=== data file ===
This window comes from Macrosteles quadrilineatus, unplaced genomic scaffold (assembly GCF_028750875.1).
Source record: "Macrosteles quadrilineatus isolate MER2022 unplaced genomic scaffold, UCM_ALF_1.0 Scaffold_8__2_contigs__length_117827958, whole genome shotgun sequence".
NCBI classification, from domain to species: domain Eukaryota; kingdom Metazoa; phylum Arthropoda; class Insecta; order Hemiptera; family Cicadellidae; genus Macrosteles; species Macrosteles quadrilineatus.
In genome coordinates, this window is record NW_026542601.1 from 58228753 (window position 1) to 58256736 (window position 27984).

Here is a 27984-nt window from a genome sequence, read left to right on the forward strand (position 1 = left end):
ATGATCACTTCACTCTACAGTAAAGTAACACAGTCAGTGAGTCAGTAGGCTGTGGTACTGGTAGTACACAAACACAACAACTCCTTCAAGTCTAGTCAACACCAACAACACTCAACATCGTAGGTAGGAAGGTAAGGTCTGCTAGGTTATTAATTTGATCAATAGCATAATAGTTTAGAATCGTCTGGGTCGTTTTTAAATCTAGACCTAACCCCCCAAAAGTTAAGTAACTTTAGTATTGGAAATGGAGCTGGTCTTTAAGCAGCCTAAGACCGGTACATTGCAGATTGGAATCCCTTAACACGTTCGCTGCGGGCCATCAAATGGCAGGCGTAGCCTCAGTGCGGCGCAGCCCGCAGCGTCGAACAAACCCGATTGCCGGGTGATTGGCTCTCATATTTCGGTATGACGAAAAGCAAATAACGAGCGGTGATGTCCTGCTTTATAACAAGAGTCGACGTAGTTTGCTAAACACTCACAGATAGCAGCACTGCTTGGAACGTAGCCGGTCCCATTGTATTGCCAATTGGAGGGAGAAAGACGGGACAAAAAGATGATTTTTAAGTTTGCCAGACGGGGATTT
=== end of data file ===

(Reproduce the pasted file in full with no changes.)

This window comes from Macrosteles quadrilineatus, unplaced genomic scaffold (assembly GCF_028750875.1).
Source record: "Macrosteles quadrilineatus isolate MER2022 unplaced genomic scaffold, UCM_ALF_1.0 Scaffold_8__2_contigs__length_117827958, whole genome shotgun sequence".
NCBI classification, from domain to species: domain Eukaryota; kingdom Metazoa; phylum Arthropoda; class Insecta; order Hemiptera; family Cicadellidae; genus Macrosteles; species Macrosteles quadrilineatus.
In genome coordinates, this window is record NW_026542601.1 from 58228753 (window position 1) to 58256736 (window position 27984).

Here is a 27984-nt window from a genome sequence, read left to right on the forward strand (position 1 = left end):
ATGATCACTTCACTCTACAGTAAAGTAACACAGTCAGTGAGTCAGTAGGCTGTGGTACTGGTAGTACACAAACACAACAACTCCTTCAAGTCTAGTCAACACCAACAACACTCAACATCGTAGGTAGGAAGGTAAGGTCTGCTAGGTTATTAATTTGATCAATAGCATAATAGTTTAGAATCGTCTGGGTCGTTTTTAAATCTAGACCTAACCCCCCAAAAGTTAAGTAACTTTAGTATTGGAAATGGAGCTGGTCTTTAAGCAGCCTAAGACCGGTACATTGCAGATTGGAATCCCTTAACACGTTCGCTGCGGGCCATCAAATGGCAGGCGTAGCCTCAGTGCGGCGCAGCCCGCAGCGTCGAACAAACCCGATTGCCGGGTGATTGGCTCTCATATTTCGGTATGACGAAAAGCAAATAACGAGCGGTGATGTCCTGCTTTATAACAAGAGTCGACGTAGTTTGCTAAACACTCACAGATAGCAGCACTGCTTGGAACGTAGCCGGTCCCATTGTATTGCCAATTGGAGGGAGAAAGACGGGACAAAAAGATGATTTTTAAGTTTGCCAGACGGGGATTT